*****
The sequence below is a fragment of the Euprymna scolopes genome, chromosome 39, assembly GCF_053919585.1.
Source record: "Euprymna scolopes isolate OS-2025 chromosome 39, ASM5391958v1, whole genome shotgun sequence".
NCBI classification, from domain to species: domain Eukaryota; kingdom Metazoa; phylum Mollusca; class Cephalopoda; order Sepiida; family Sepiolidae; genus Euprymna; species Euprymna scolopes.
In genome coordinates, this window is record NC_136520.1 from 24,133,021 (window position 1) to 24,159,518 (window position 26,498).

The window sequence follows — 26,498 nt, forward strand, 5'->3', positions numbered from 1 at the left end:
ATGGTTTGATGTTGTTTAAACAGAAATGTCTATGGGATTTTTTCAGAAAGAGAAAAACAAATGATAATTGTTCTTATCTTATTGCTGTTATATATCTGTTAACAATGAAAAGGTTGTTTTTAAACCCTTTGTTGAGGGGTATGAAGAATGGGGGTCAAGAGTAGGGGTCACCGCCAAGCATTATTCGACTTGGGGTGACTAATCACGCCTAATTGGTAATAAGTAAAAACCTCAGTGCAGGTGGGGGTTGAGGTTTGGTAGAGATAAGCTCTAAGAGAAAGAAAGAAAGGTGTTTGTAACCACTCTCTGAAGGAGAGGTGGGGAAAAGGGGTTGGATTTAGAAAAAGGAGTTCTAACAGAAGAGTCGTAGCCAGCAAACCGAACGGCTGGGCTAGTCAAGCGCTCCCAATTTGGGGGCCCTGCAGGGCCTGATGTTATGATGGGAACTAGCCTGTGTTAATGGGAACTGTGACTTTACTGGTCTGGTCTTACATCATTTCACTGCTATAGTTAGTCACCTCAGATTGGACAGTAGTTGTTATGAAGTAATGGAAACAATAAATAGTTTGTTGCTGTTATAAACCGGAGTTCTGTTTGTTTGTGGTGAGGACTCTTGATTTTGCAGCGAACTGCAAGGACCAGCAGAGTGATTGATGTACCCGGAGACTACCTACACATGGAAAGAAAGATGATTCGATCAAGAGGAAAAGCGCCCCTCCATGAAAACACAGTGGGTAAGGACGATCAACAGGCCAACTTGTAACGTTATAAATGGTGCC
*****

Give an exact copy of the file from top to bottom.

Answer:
The sequence below is a fragment of the Euprymna scolopes genome, chromosome 39, assembly GCF_053919585.1.
Source record: "Euprymna scolopes isolate OS-2025 chromosome 39, ASM5391958v1, whole genome shotgun sequence".
NCBI classification, from domain to species: domain Eukaryota; kingdom Metazoa; phylum Mollusca; class Cephalopoda; order Sepiida; family Sepiolidae; genus Euprymna; species Euprymna scolopes.
In genome coordinates, this window is record NC_136520.1 from 24,133,021 (window position 1) to 24,159,518 (window position 26,498).

The window sequence follows — 26,498 nt, forward strand, 5'->3', positions numbered from 1 at the left end:
ATGGTTTGATGTTGTTTAAACAGAAATGTCTATGGGATTTTTTCAGAAAGAGAAAAACAAATGATAATTGTTCTTATCTTATTGCTGTTATATATCTGTTAACAATGAAAAGGTTGTTTTTAAACCCTTTGTTGAGGGGTATGAAGAATGGGGGTCAAGAGTAGGGGTCACCGCCAAGCATTATTCGACTTGGGGTGACTAATCACGCCTAATTGGTAATAAGTAAAAACCTCAGTGCAGGTGGGGGTTGAGGTTTGGTAGAGATAAGCTCTAAGAGAAAGAAAGAAAGGTGTTTGTAACCACTCTCTGAAGGAGAGGTGGGGAAAAGGGGTTGGATTTAGAAAAAGGAGTTCTAACAGAAGAGTCGTAGCCAGCAAACCGAACGGCTGGGCTAGTCAAGCGCTCCCAATTTGGGGGCCCTGCAGGGCCTGATGTTATGATGGGAACTAGCCTGTGTTAATGGGAACTGTGACTTTACTGGTCTGGTCTTACATCATTTCACTGCTATAGTTAGTCACCTCAGATTGGACAGTAGTTGTTATGAAGTAATGGAAACAATAAATAGTTTGTTGCTGTTATAAACCGGAGTTCTGTTTGTTTGTGGTGAGGACTCTTGATTTTGCAGCGAACTGCAAGGACCAGCAGAGTGATTGATGTACCCGGAGACTACCTACACATGGAAAGAAAGATGATTCGATCAAGAGGAAAAGCGCCCCTCCATGAAAACACAGTGGGTAAGGACGATCAACAGGCCAACTTGTAACGTTATAAATGGTGCC